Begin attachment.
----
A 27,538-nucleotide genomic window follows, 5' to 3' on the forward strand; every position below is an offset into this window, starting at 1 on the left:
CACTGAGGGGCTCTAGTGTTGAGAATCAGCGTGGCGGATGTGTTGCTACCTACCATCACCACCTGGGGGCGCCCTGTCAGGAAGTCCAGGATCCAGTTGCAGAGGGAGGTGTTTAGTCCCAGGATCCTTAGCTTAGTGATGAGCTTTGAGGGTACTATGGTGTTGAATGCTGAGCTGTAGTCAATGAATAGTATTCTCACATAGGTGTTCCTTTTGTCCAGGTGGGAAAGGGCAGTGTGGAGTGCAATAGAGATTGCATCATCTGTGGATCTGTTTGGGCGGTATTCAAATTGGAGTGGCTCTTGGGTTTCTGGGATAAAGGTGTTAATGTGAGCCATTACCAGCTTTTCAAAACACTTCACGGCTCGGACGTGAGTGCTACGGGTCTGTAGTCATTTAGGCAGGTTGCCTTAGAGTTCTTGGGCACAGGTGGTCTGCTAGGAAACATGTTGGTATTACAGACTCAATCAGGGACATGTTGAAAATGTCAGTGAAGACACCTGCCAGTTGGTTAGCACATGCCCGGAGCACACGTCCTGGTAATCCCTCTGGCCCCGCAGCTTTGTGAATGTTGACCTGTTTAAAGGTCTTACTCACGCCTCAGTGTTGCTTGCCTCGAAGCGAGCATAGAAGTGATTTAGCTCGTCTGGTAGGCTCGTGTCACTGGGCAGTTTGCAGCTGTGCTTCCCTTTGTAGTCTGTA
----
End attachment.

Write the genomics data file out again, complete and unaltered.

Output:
A 27,538-nucleotide genomic window follows, 5' to 3' on the forward strand; every position below is an offset into this window, starting at 1 on the left:
CACTGAGGGGCTCTAGTGTTGAGAATCAGCGTGGCGGATGTGTTGCTACCTACCATCACCACCTGGGGGCGCCCTGTCAGGAAGTCCAGGATCCAGTTGCAGAGGGAGGTGTTTAGTCCCAGGATCCTTAGCTTAGTGATGAGCTTTGAGGGTACTATGGTGTTGAATGCTGAGCTGTAGTCAATGAATAGTATTCTCACATAGGTGTTCCTTTTGTCCAGGTGGGAAAGGGCAGTGTGGAGTGCAATAGAGATTGCATCATCTGTGGATCTGTTTGGGCGGTATTCAAATTGGAGTGGCTCTTGGGTTTCTGGGATAAAGGTGTTAATGTGAGCCATTACCAGCTTTTCAAAACACTTCACGGCTCGGACGTGAGTGCTACGGGTCTGTAGTCATTTAGGCAGGTTGCCTTAGAGTTCTTGGGCACAGGTGGTCTGCTAGGAAACATGTTGGTATTACAGACTCAATCAGGGACATGTTGAAAATGTCAGTGAAGACACCTGCCAGTTGGTTAGCACATGCCCGGAGCACACGTCCTGGTAATCCCTCTGGCCCCGCAGCTTTGTGAATGTTGACCTGTTTAAAGGTCTTACTCACGCCTCAGTGTTGCTTGCCTCGAAGCGAGCATAGAAGTGATTTAGCTCGTCTGGTAGGCTCGTGTCACTGGGCAGTTTGCAGCTGTGCTTCCCTTTGTAGTCTGTA